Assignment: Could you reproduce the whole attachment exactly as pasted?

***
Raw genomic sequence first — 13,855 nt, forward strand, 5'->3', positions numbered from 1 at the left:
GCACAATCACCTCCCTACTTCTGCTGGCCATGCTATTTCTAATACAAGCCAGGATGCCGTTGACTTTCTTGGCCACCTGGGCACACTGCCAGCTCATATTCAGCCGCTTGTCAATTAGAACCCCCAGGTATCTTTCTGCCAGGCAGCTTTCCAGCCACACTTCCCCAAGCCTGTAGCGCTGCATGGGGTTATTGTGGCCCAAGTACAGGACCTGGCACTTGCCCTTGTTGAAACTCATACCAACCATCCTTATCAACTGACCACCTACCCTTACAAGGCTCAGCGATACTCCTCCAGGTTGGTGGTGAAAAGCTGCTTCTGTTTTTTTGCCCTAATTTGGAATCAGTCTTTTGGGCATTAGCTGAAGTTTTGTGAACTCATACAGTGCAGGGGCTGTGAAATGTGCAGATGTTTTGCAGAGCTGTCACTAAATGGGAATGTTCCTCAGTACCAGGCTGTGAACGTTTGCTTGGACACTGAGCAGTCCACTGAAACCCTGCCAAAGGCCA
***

Raw genomic sequence first — 13,855 nt, forward strand, 5'->3', positions numbered from 1 at the left:
GCACAATCACCTCCCTACTTCTGCTGGCCATGCTATTTCTAATACAAGCCAGGATGCCGTTGACTTTCTTGGCCACCTGGGCACACTGCCAGCTCATATTCAGCCGCTTGTCAATTAGAACCCCCAGGTATCTTTCTGCCAGGCAGCTTTCCAGCCACACTTCCCCAAGCCTGTAGCGCTGCATGGGGTTATTGTGGCCCAAGTACAGGACCTGGCACTTGCCCTTGTTGAAACTCATACCAACCATCCTTATCAACTGACCACCTACCCTTACAAGGCTCAGCGATACTCCTCCAGGTTGGTGGTGAAAAGCTGCTTCTGTTTTTTTGCCCTAATTTGGAATCAGTCTTTTGGGCATTAGCTGAAGTTTTGTGAACTCATACAGTGCAGGGGCTGTGAAATGTGCAGATGTTTTGCAGAGCTGTCACTAAATGGGAATGTTCCTCAGTACCAGGCTGTGAACGTTTGCTTGGACACTGAGCAGTCCACTGAAACCCTGCCAAAGGCCA